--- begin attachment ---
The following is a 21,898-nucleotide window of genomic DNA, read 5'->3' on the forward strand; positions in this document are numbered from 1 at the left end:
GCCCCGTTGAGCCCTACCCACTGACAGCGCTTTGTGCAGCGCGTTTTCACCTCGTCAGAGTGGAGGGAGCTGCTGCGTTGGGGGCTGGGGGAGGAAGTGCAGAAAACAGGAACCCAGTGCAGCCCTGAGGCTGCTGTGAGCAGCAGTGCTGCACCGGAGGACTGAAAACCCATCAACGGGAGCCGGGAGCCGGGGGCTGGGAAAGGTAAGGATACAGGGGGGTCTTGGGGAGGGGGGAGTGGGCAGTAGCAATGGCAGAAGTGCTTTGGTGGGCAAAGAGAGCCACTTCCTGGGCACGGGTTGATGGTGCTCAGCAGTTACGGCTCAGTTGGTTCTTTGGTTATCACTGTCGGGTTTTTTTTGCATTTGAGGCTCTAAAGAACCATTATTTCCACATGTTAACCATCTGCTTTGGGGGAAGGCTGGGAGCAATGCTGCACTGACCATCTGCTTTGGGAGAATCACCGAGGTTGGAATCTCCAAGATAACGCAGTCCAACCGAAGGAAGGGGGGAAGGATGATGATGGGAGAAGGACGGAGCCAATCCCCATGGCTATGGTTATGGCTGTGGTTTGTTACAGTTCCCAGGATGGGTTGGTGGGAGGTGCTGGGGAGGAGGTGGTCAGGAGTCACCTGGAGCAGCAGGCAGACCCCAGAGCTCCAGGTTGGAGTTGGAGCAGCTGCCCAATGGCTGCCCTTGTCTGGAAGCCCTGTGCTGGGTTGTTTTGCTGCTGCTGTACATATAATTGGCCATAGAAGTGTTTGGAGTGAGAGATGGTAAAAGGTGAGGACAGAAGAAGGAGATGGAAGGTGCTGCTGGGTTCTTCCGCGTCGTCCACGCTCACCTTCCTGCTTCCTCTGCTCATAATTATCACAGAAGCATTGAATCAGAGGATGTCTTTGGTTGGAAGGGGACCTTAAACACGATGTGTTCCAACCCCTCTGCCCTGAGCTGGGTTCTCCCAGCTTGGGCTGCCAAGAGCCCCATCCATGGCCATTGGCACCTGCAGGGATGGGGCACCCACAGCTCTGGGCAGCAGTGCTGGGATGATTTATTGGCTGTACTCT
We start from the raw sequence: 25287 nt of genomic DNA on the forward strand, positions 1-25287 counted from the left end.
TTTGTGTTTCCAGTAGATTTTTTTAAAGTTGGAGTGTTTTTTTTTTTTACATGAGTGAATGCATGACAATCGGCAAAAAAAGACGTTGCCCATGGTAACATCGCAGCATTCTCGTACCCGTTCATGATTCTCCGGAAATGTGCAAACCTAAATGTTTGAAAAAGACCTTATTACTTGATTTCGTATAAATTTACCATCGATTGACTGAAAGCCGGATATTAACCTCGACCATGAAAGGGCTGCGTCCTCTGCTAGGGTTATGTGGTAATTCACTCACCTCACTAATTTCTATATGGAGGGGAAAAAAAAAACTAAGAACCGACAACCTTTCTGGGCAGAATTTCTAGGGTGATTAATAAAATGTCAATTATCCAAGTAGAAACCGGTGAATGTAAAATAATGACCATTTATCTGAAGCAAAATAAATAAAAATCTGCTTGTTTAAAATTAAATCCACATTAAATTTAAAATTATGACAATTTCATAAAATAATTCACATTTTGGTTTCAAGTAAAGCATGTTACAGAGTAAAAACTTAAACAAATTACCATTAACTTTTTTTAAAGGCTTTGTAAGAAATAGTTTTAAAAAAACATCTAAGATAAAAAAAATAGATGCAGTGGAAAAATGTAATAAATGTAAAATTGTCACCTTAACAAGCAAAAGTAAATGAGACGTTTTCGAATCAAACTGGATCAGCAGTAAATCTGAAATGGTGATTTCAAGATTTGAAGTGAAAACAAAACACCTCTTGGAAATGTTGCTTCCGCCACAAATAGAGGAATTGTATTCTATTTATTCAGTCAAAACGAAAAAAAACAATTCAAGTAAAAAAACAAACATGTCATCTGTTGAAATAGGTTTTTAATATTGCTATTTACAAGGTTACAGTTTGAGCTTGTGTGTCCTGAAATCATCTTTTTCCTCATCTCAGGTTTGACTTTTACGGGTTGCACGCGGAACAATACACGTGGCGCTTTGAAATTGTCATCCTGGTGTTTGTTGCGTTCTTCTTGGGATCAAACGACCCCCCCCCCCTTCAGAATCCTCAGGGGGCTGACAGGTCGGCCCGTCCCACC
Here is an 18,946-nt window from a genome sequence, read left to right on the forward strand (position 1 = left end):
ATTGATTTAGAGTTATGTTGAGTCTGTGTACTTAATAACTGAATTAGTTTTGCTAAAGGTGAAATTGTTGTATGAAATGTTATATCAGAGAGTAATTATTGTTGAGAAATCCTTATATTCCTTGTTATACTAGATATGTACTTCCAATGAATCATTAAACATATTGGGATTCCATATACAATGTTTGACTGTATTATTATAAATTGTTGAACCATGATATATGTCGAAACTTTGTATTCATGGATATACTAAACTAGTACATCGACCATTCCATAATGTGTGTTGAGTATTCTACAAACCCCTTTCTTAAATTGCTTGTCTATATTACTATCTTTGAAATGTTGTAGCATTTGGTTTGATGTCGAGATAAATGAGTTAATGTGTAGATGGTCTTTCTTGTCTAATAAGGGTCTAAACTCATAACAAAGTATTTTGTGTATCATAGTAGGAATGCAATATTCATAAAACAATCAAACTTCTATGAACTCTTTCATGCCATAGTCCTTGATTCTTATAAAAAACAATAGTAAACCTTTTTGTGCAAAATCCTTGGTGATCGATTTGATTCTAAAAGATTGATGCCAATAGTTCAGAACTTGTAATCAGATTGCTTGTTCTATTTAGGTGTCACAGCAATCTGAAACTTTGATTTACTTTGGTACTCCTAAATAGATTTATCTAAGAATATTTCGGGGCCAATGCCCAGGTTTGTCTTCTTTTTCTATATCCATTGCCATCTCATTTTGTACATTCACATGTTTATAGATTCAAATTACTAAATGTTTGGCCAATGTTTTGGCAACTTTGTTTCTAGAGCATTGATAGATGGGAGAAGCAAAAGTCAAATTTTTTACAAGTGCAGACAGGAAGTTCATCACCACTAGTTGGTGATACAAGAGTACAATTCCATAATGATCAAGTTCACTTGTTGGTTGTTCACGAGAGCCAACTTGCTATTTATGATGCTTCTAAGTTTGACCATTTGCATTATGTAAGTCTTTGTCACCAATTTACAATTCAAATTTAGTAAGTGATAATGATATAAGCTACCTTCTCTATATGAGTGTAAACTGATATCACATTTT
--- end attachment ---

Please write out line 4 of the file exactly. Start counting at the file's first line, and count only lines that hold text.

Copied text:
TTTGTGTTTCCAGTAGATTTTTTTAAAGTTGGAGTGTTTTTTTTTTTTACATGAGTGAATGCATGACAATCGGCAAAAAAAGACGTTGCCCATGGTAACATCGCAGCATTCTCGTACCCGTTCATGATTCTCCGGAAATGTGCAAACCTAAATGTTTGAAAAAGACCTTATTACTTGATTTCGTATAAATTTACCATCGATTGACTGAAAGCCGGATATTAACCTCGACCATGAAAGGGCTGCGTCCTCTGCTAGGGTTATGTGGTAATTCACTCACCTCACTAATTTCTATATGGAGGGGAAAAAAAAAACTAAGAACCGACAACCTTTCTGGGCAGAATTTCTAGGGTGATTAATAAAATGTCAATTATCCAAGTAGAAACCGGTGAATGTAAAATAATGACCATTTATCTGAAGCAAAATAAATAAAAATCTGCTTGTTTAAAATTAAATCCACATTAAATTTAAAATTATGACAATTTCATAAAATAATTCACATTTTGGTTTCAAGTAAAGCATGTTACAGAGTAAAAACTTAAACAAATTACCATTAACTTTTTTTAAAGGCTTTGTAAGAAATAGTTTTAAAAAAACATCTAAGATAAAAAAAATAGATGCAGTGGAAAAATGTAATAAATGTAAAATTGTCACCTTAACAAGCAAAAGTAAATGAGACGTTTTCGAATCAAACTGGATCAGCAGTAAATCTGAAATGGTGATTTCAAGATTTGAAGTGAAAACAAAACACCTCTTGGAAATGTTGCTTCCGCCACAAATAGAGGAATTGTATTCTATTTATTCAGTCAAAACGAAAAAAAACAATTCAAGTAAAAAAACAAACATGTCATCTGTTGAAATAGGTTTTTAATATTGCTATTTACAAGGTTACAGTTTGAGCTTGTGTGTCCTGAAATCATCTTTTTCCTCATCTCAGGTTTGACTTTTACGGGTTGCACGCGGAACAATACACGTGGCGCTTTGAAATTGTCATCCTGGTGTTTGTTGCGTTCTTCTTGGGATCAAACGACCCCCCCCCCCTTCAGAATCCTCAGGGGGCTGACAGGTCGGCCCGTCCCACC